Palm Springs 2021 Year in Review: Our top 5 stories

We’re kicking off a weeklong look back on 2021, and a look ahead to 2022, with the stories our readers engaged with the most since our very first newsletter went out in February.

We’re fortunate that our business model doesn’t depend on clicks. But our readers still clicked a LOT in 2021. Below is a countdown of the stories they clicked on the most, dating back to our start in February, and culminating with our most popular story of 2021. Interested in looking back? Make sure to click on each title to read the stories.

5. City closes Baristo Park

By far the biggest issue identified by our readers in the city this year was homelessness. The biggest area of concern centered around South Palm Springs, and in particular the Baristo Park neighborhood. On October 26, city leaders announced a temporary closure of Baristo Park — nicknamed “Heroin Park” — after deeming it “detrimental to the health and safety of the public.” That story was our fifth most clicked of the year.

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4. The ‘shitshow ‘ at College of the Desert

After years spent waiting for College of the Desert (COD) to break ground on a major Palm Springs campus, and a summer without communication from new college leadership, West Coachella Valley politicians and residents had had enough. Palm Springs Mayor Christy Holstege led the charge on November 11, speaking to the Desert Community College District Board of Trustees during its regular meeting, stating, “My residents are extremely concerned about how COD is operating and have questions about how decisions are being made.” A Zoom video obtained by The Post showed that behind the scenes, the college’s former president and others weren’t so polite. They accused East Valley politicians of installing the new COD president in order to shift bond money toward projects in their communities. The start of what is now an ongoing saga was our fourth most popular story of the year.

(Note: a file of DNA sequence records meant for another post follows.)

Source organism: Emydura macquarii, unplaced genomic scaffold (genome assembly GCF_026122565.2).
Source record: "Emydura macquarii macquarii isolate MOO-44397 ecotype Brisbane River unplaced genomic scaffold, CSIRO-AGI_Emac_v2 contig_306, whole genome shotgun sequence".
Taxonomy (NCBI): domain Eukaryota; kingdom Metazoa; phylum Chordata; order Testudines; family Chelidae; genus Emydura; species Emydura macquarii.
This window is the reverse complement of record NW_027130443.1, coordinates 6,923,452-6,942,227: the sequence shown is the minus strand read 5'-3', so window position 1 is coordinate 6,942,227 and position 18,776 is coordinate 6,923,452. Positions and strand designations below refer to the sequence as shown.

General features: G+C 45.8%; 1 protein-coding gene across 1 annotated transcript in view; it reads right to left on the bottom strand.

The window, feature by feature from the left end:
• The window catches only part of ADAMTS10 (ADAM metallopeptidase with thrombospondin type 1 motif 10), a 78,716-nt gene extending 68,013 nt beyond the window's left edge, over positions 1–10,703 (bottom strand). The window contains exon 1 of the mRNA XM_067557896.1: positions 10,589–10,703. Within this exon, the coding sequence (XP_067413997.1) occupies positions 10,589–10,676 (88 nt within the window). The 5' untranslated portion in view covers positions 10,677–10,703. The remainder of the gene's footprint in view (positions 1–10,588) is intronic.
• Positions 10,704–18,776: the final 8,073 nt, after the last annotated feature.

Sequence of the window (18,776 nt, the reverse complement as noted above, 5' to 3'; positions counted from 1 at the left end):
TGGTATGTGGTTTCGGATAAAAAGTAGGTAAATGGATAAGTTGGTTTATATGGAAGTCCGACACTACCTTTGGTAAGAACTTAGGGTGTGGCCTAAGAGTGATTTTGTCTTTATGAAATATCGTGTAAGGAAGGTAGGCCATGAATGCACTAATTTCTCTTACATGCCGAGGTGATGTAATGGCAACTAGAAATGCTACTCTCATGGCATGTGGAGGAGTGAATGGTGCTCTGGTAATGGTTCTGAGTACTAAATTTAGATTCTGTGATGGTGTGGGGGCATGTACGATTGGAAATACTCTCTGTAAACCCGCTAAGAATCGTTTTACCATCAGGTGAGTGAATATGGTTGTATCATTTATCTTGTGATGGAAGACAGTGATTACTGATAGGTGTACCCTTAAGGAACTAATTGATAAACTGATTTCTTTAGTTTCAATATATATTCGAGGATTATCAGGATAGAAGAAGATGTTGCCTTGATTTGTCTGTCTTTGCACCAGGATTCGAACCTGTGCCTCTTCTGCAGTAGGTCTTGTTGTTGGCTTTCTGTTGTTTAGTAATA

3. The ‘situation’ in South Palm Springs

Homelessness was again the topic when South Palm Springs business owners called for a meeting with city leaders in late November. We spent a day talking to them and members of the homeless community, city officials, and others and filed a story before the meeting. Our subhead on that story summed up the situation: “Business owners live in fear of retaliation, police are stretched thin, and a growing community of unhoused residents vows to stay where they call home.” It was our third most popular story of the year.

2. City demolishes one of four abandoned hotel projects

Being a local news outlet means fielding a lot of questions from readers. By far the most popular question sent our way this year was, “What’s the status of (insert any dead or stalled development project here)?” We tried our best to keep up with the latest, and have reported on the status of the four largest stalled projects, but when the city finally moved to begin razing the dead Tova Hotel and Beach Club project (being built at the site of the former Garden Vista Hotel along North Palm Canyon Drive), readers were somewhat overjoyed. They responded by making it our second most popular story of the year.

1. Popular waiter succumbs to COVID-19 at 41

Felipe Cuahuizo was a 17-year employee of Manhattan in the Desert on East Palm Canyon Drive in Palm Springs and an employee of The Roost Lounge in nearby Cathedral City. When he passed away in August after battling COVID-19, he left behind devastated family, friends, coworkers, and customers. Cuahuizo’s death was one of more than 800,000 in America since the start of the pandemic, and it hit close to home for many. More than 10,000 people clicked on the story online and on our social media channels, proving that despite the issues we grappled with in 2021, nothing was more important than the people we loved and lost.

BONUS: Our most shared social media post

A little movie magic created a lot of stir in the one city neighborhood in early October. We checked it out and reported that a commercial for the new Lincoln Navigator was being filmed at the intersection of Crescent and High roads at a home made to look like a winter wonderland. Snow in Palm Springs? It happens, but not in 2021. More than 100 people on Facebook and Instagram shared our images (including this one).


THIS WEEK: OUR YEAR IN REVIEW SERIES

TODAY: Our top 5 stories of 2021, according to the data

TUESDAY: Our readers weigh in on their top stories of 2021

WEDNESDAY: Palm Springs in 2021: A ‘Zoom Town’ emerges under the cloud of a pandemic

THURSDAY: Palm Springs in 2022: Time needed to build a better city comes face-to-face with reality

FRIDAY: Meet our 2021 Palm Springs Person of the Year

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